Breizh Poellrezh SF - Douarañ Santel
Breizh Poellrezh SF - Douarañ Santel

Bread accompanies every meal, so the quality and especially the taste are very important.

The baguette is a long thin, crusty loaf, the name of which is derived from ‘baguette magique’, the French for magic wand. A good baguette should have a crisp, golden brown crust that will break if you push it inwards. The interior crumb (or ‘mie’ in French) should be a creamy colour with large, irregular, air holes.

The diagonal slashes in the crust provide an escape route for the carbon dioxide given off during the fermentation process as the bread bakes. They should be evenly spaced and slightly darker at the edges. The baguette should smell of toasted wheat with a moist chewy texture and a nutty, buttery flavour.

In comparison a mass produced

loaf will be a paler, straw coloured.The "mie" will be pure white with tiny, regular air holes and the loaf will be tasteless and dry.

Other Types of Bread

 

Boule: A round loaf sold in various sizes.
Ficelle: A very thin version of the baguette. Ficelle means string in French.
Fougasse: A flat rectangular bread often filled with bacon, onion or herbs.
Gros pain: A large family size version of a baguette.
Pain: Peasant Bread
Pain à l'ancienne: Bread made using traditional methods
Pain de campagne
: This is usually a big rustic loaf (campagne means country) with a thick crust.
Pain complet: Loaf made from whole wheat flour.
Pain de mie: Mie means the interior. This is a soft sweet loaf mainly used for sandwiches.
Pain aux Chocolate: Bread filled with chocolate chips
Pain aux noix: Bread filled with nuts.
Pain aux raisins
: A light bread filled with raisins. A breakfast treat.
Pain d'épices; Spiced or gingerbread
Pain de siegle: Loaf with two thirds rye flour, one third wheat flour.
Pain viennois
: A baguette shape but softer and sweeter.
Pain Petit: A roll

Now it is your turn!! So give this recipe a try, it works every time for me!!!


Ingredients
4 cups Unbleached, All-purpose Flour
1 tablespoon. Dry Active Yeast
1-2 teaspoons. Sea-Salt
2 cups Warm Water (40 – 45ºC)
Oil for the bowl


Preparation
Mix the flour and salt together in a bowl.
In a second bowl, combine yeast, warm water, and half of the flour/salt mixture. Using your hands, mix until it forms a dough. Then, cover with a dish cloth and let it rest at room temperature for 3 hours. It should triple in size.
Gently incorporate the rest of the flour/salt, using your hands.
Place on a lightly floured surface and knead for about 10 minutes. It should be supple and elastic when you stop kneading.
Lightly oil a bowl. Place dough in bowl. Cover with a tea-towel. Let it rest for 1 hour. This time it will double in size.
Preheat oven to 230ºC/450°F/ Gas Mark 8. Knead again. Then cut dough into 3 parts and form each part into a long baguette. Place on a baking sheet. Let hem rest for at least 20 minutes.
Place a bowl of water in the oven. Bake baguettes for about 25 minutes (maybe less). Remove the bowl of water after 15 minutes of baking.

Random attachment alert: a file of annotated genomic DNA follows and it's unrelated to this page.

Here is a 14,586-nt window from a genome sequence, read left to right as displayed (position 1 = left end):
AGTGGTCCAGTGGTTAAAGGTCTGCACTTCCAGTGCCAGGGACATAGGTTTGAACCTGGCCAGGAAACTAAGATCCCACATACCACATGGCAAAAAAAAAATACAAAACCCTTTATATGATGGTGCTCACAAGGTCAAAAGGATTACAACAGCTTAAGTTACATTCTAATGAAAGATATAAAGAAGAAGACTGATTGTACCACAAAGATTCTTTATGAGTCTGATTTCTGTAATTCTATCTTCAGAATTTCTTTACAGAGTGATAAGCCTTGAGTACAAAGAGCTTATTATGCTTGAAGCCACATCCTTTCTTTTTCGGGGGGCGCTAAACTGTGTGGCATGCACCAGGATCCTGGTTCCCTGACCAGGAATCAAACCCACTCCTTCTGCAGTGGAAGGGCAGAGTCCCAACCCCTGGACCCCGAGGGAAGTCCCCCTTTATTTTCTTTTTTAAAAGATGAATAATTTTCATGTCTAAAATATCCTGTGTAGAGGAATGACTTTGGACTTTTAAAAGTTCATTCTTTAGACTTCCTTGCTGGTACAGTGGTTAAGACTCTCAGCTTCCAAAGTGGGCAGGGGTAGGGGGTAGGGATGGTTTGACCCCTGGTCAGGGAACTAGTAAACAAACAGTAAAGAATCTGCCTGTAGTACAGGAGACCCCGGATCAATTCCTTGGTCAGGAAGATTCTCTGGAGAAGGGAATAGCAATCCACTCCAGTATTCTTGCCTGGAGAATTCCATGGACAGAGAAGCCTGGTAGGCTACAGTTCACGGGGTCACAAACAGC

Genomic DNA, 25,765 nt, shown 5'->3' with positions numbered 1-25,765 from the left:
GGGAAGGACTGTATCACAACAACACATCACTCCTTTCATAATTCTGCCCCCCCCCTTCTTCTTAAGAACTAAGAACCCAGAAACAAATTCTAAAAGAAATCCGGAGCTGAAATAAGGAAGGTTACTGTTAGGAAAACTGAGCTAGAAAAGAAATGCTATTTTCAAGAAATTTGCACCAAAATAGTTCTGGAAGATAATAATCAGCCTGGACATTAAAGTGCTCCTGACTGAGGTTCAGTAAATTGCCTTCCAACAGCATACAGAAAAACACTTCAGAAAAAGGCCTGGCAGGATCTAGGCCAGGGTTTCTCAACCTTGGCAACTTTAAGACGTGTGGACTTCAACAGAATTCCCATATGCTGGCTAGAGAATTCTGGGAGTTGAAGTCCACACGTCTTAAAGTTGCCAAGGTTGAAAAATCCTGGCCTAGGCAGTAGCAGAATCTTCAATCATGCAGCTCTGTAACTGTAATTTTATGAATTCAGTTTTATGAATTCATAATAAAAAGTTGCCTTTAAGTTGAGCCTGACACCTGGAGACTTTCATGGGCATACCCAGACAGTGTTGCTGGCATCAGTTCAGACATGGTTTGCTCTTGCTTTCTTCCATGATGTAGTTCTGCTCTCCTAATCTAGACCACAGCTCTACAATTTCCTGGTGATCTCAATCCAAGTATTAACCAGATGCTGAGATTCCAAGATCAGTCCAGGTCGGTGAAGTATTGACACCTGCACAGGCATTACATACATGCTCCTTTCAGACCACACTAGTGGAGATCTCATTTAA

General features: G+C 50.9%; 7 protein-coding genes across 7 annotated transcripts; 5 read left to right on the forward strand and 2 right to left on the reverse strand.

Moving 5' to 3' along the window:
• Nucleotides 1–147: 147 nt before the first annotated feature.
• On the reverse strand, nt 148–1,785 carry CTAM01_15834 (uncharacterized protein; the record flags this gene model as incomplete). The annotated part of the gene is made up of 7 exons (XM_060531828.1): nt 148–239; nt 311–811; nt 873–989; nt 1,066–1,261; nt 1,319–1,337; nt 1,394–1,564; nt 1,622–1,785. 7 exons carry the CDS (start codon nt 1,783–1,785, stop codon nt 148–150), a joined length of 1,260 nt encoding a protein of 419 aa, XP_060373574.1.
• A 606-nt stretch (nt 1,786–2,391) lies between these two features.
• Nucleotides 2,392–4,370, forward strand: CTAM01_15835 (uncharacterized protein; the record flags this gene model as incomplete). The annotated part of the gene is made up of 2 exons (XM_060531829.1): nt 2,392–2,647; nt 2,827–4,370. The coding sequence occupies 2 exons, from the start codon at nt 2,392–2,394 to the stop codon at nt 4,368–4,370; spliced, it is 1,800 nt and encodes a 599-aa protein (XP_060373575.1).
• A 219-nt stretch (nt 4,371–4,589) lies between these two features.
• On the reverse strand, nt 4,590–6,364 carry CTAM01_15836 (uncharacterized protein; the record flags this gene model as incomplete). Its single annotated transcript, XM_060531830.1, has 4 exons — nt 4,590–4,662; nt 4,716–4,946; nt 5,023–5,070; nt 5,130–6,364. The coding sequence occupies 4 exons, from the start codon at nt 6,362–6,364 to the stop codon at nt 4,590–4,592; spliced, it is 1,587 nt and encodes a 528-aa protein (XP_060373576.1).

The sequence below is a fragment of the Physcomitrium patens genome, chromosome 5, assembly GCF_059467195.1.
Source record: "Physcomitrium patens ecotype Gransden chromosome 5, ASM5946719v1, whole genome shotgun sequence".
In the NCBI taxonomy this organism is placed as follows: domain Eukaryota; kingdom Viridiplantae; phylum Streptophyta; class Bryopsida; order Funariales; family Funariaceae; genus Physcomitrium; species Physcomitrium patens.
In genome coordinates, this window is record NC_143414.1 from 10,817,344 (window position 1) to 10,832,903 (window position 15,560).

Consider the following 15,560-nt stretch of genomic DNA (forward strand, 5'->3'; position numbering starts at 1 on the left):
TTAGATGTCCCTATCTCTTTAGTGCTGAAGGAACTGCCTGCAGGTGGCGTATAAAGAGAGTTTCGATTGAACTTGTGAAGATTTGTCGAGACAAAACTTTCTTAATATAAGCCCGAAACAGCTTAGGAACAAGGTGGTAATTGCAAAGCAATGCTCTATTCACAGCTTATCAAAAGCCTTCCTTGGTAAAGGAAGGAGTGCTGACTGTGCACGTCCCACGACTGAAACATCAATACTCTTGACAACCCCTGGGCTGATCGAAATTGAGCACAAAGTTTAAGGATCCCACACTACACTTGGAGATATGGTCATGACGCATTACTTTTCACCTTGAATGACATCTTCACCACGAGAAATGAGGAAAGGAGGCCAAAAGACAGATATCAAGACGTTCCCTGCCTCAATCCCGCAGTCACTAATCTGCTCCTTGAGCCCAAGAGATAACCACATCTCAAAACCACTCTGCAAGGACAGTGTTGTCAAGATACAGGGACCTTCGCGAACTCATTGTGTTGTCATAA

Et Voilä - The perfect Baguette!!

Some Tips!!

Baguettes are particularly crusty and light because they are cooked at extremely high temperatures and are vapourized Even though most domestic ovens cannot the temperatures as my steam-assisted oven, you can still make an excellent baguette, by remembering to put a bowl of water in the oven, and, of course by baking at a very high temperature.

A glass or granite pastry board is a great help!!!


Brioche – A Simple Recipe

This subtly sweet brioche loaf is my version of the more time intensive classic recipe. The simplicity of the preparation is deceptive, though; the delicate texture and heavenly aroma rival any traditional brioche found in Paris.
Note: Dress up your brioche loaf with the addition of a teaspoon of orange flower water, eau-de-vie or a pinch of aromatic spice.

Brioche – A Simple Recipe

This subtly sweet brioche loaf is my version of the more time intensive classic recipe. The simplicity of the preparation is deceptive, though; the delicate texture and heavenly aroma rival any traditional brioche found in Paris.
Note: Dress up your brioche loaf with the addition of a teaspoon of orange flower water, eau-de-vie or a pinch of aromatic spice.

 

Ingredients:
• 400 grams strong white flour
• 3 ¼ teaspoons active dry yeast
• 1 teaspoon sea-salt
• 50 ml milk, warm
• 250 grams unsalted butter, softened
• 4 eggs plus 3 yolks
• 50 grams castor sugar

 

 

Preparation:
In a medium-sized bowl, stir together the flour, yeast, sugar, and salt. Gradually add the warm milk, butter, and 4 eggs into the flour mixture; knead until the dough is smooth. The dough is ready to rise when it is completely smooth and pulls away from the sides of the bowl. Cover the bowl, and allow the dough to rise for 2 hours, or until it is doubled in size. 

Transfer the dough from the bowl onto a floured work surface and punch it down a few times. Divide the dough into 3 equal-sized balls. Roll each ball into a 10-inch long rope, and then braid the ropes together. Tuck the ends under and place the braid in a greased 9-inch by 5-inch baking tray. Alternately, you can punch the dough down and form it into a simple oval. Cover the pan and allow the dough to rise for an additional 45 minutes to 1 hour, until it is doubled in size.
Preheat the oven to 200ºC (400ºF or Gas Mark 6). Remove the dough covering, gently brush the loaf with the beaten egg and sprinkle with a small amount of sugar, and bake for 10 minutes. Reduce the heat to 180ºC (350ºF or Gas Mark 4) and bake for an additional 25 minutes, until the brioche is golden brown. Allow it to cool for 5 minutes on the tray then transfer it to a wire cooling rack. 

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